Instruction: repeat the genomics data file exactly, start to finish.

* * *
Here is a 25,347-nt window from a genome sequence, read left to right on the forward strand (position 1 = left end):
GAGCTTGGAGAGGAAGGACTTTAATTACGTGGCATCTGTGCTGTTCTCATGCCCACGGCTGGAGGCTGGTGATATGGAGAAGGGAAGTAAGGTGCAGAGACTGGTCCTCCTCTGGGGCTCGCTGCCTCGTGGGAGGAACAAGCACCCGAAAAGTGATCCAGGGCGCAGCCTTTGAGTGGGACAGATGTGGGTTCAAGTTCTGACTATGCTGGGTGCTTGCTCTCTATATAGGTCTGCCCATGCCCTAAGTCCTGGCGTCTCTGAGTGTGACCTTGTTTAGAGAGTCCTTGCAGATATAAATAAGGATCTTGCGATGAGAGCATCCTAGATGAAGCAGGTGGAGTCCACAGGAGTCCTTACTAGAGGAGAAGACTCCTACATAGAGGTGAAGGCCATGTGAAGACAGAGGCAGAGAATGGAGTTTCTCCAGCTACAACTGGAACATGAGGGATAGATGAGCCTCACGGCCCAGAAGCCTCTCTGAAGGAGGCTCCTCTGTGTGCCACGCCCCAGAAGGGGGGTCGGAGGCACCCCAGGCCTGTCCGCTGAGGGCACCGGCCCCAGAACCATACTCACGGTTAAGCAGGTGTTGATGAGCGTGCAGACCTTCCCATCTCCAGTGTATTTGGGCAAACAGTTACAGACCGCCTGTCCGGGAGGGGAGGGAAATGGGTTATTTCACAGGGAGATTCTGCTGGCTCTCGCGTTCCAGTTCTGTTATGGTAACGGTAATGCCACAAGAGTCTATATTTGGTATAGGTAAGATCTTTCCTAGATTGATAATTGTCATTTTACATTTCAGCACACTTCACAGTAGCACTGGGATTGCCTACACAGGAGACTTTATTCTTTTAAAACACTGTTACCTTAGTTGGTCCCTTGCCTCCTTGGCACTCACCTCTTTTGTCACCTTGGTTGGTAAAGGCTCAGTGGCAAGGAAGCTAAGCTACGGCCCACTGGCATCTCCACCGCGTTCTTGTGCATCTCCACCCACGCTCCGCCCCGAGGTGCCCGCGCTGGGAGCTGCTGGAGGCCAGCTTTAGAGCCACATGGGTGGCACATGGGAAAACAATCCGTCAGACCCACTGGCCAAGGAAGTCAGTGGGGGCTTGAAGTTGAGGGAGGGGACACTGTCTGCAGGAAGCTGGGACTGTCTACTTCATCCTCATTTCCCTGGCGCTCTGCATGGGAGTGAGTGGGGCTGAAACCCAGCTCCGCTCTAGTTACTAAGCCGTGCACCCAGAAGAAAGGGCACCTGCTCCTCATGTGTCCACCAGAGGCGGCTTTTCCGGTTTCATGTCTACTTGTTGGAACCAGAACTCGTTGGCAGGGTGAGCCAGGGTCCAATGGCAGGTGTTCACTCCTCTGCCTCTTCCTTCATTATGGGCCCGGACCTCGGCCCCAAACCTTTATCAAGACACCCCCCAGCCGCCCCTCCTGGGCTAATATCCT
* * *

Here is a 25,347-nt window from a genome sequence, read left to right on the forward strand (position 1 = left end):
GAGCTTGGAGAGGAAGGACTTTAATTACGTGGCATCTGTGCTGTTCTCATGCCCACGGCTGGAGGCTGGTGATATGGAGAAGGGAAGTAAGGTGCAGAGACTGGTCCTCCTCTGGGGCTCGCTGCCTCGTGGGAGGAACAAGCACCCGAAAAGTGATCCAGGGCGCAGCCTTTGAGTGGGACAGATGTGGGTTCAAGTTCTGACTATGCTGGGTGCTTGCTCTCTATATAGGTCTGCCCATGCCCTAAGTCCTGGCGTCTCTGAGTGTGACCTTGTTTAGAGAGTCCTTGCAGATATAAATAAGGATCTTGCGATGAGAGCATCCTAGATGAAGCAGGTGGAGTCCACAGGAGTCCTTACTAGAGGAGAAGACTCCTACATAGAGGTGAAGGCCATGTGAAGACAGAGGCAGAGAATGGAGTTTCTCCAGCTACAACTGGAACATGAGGGATAGATGAGCCTCACGGCCCAGAAGCCTCTCTGAAGGAGGCTCCTCTGTGTGCCACGCCCCAGAAGGGGGGTCGGAGGCACCCCAGGCCTGTCCGCTGAGGGCACCGGCCCCAGAACCATACTCACGGTTAAGCAGGTGTTGATGAGCGTGCAGACCTTCCCATCTCCAGTGTATTTGGGCAAACAGTTACAGACCGCCTGTCCGGGAGGGGAGGGAAATGGGTTATTTCACAGGGAGATTCTGCTGGCTCTCGCGTTCCAGTTCTGTTATGGTAACGGTAATGCCACAAGAGTCTATATTTGGTATAGGTAAGATCTTTCCTAGATTGATAATTGTCATTTTACATTTCAGCACACTTCACAGTAGCACTGGGATTGCCTACACAGGAGACTTTATTCTTTTAAAACACTGTTACCTTAGTTGGTCCCTTGCCTCCTTGGCACTCACCTCTTTTGTCACCTTGGTTGGTAAAGGCTCAGTGGCAAGGAAGCTAAGCTACGGCCCACTGGCATCTCCACCGCGTTCTTGTGCATCTCCACCCACGCTCCGCCCCGAGGTGCCCGCGCTGGGAGCTGCTGGAGGCCAGCTTTAGAGCCACATGGGTGGCACATGGGAAAACAATCCGTCAGACCCACTGGCCAAGGAAGTCAGTGGGGGCTTGAAGTTGAGGGAGGGGACACTGTCTGCAGGAAGCTGGGACTGTCTACTTCATCCTCATTTCCCTGGCGCTCTGCATGGGAGTGAGTGGGGCTGAAACCCAGCTCCGCTCTAGTTACTAAGCCGTGCACCCAGAAGAAAGGGCACCTGCTCCTCATGTGTCCACCAGAGGCGGCTTTTCCGGTTTCATGTCTACTTGTTGGAACCAGAACTCGTTGGCAGGGTGAGCCAGGGTCCAATGGCAGGTGTTCACTCCTCTGCCTCTTCCTTCATTATGGGCCCGGACCTCGGCCCCAAACCTTTATCAAGACACCCCCCAGCCGCCCCTCCTGGGCTAATATCCT